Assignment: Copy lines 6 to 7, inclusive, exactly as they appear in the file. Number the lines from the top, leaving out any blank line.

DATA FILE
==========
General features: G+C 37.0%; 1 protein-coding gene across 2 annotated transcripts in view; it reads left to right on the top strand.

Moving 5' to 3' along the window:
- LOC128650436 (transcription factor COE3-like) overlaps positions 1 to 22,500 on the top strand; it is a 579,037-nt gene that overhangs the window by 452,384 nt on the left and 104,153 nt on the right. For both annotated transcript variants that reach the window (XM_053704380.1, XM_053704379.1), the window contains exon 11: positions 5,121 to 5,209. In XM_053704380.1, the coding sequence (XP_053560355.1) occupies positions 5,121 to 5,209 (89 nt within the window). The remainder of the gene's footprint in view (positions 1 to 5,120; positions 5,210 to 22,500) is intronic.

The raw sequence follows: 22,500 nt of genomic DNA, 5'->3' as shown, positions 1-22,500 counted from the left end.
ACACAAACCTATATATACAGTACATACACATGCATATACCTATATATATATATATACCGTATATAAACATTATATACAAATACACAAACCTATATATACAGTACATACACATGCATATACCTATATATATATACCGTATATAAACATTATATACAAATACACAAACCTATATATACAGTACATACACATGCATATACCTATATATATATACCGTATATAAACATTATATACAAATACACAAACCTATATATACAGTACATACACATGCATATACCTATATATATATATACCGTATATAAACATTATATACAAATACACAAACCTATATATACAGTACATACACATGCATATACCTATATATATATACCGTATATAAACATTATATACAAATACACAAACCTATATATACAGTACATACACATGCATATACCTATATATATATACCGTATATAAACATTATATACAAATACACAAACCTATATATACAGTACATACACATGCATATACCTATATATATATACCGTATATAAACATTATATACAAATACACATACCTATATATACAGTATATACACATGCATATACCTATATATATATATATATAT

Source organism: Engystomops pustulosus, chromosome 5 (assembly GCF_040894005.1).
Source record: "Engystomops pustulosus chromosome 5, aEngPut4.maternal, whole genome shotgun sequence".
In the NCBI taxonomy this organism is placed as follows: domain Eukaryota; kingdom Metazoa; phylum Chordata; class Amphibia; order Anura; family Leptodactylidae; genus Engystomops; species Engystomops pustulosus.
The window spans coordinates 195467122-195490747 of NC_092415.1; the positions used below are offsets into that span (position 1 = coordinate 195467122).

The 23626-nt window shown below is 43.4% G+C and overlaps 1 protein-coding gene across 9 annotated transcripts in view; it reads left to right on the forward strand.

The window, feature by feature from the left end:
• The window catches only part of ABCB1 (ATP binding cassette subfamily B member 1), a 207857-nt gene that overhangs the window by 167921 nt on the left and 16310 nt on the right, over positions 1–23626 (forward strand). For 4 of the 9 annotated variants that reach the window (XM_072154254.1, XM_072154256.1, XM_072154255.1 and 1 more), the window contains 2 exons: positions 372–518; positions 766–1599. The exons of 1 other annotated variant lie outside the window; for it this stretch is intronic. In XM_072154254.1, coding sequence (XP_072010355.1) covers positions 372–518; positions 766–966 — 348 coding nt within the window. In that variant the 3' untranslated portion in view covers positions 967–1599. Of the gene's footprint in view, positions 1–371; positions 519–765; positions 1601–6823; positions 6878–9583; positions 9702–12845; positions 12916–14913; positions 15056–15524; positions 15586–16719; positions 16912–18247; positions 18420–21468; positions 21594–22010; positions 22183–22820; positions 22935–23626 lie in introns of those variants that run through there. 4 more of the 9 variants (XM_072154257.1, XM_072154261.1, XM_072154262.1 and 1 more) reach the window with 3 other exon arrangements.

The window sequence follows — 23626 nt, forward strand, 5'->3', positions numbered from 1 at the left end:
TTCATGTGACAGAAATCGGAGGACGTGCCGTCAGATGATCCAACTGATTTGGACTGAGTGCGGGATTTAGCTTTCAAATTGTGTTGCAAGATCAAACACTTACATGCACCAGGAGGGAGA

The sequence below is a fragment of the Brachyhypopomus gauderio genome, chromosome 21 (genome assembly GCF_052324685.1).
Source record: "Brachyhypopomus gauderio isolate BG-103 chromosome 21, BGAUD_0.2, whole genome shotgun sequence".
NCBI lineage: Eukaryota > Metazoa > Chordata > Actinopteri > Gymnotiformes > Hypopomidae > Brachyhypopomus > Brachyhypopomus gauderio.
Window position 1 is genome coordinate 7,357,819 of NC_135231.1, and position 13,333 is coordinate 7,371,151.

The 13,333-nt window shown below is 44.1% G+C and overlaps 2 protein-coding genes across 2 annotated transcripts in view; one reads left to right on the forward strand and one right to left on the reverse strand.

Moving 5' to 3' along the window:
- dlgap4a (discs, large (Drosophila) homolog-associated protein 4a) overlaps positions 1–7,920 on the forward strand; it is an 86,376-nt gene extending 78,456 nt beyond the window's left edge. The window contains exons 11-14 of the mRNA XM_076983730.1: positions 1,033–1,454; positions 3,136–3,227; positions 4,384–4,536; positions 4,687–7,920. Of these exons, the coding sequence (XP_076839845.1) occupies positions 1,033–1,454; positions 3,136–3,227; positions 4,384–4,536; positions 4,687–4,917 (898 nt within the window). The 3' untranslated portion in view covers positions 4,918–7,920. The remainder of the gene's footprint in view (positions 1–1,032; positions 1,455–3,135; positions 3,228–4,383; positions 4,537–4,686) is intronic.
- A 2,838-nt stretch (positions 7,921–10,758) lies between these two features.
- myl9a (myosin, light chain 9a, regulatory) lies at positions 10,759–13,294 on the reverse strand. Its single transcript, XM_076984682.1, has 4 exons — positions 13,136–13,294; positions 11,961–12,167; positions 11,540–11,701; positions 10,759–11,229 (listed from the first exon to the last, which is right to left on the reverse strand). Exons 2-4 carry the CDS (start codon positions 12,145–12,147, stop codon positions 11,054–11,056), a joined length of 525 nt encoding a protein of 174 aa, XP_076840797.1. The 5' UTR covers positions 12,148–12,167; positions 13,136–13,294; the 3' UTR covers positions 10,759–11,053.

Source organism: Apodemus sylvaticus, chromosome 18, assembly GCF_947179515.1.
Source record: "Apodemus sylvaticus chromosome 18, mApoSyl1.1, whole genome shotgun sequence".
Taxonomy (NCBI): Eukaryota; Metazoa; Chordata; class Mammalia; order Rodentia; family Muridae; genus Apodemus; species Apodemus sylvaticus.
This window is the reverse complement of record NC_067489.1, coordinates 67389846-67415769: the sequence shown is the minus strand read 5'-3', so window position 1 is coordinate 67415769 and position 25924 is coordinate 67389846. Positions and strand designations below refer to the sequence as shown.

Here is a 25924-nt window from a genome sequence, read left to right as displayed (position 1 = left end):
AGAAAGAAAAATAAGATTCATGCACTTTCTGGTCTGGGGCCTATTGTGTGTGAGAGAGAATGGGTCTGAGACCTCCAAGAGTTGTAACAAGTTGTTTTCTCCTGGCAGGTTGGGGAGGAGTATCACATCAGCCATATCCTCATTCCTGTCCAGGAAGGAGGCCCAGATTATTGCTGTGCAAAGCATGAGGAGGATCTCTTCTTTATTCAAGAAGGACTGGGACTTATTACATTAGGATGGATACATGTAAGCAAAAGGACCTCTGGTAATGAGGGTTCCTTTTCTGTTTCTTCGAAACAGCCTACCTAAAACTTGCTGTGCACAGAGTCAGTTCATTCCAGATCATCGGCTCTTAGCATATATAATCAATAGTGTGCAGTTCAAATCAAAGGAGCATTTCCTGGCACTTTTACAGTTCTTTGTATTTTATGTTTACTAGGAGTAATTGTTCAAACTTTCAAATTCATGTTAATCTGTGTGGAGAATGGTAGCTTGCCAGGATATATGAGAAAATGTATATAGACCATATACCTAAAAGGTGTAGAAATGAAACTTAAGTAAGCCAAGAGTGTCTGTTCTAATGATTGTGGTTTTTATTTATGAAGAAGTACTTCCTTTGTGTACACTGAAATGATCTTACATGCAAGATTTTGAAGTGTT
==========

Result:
Source organism: Engystomops pustulosus, chromosome 5 (assembly GCF_040894005.1).
Source record: "Engystomops pustulosus chromosome 5, aEngPut4.maternal, whole genome shotgun sequence".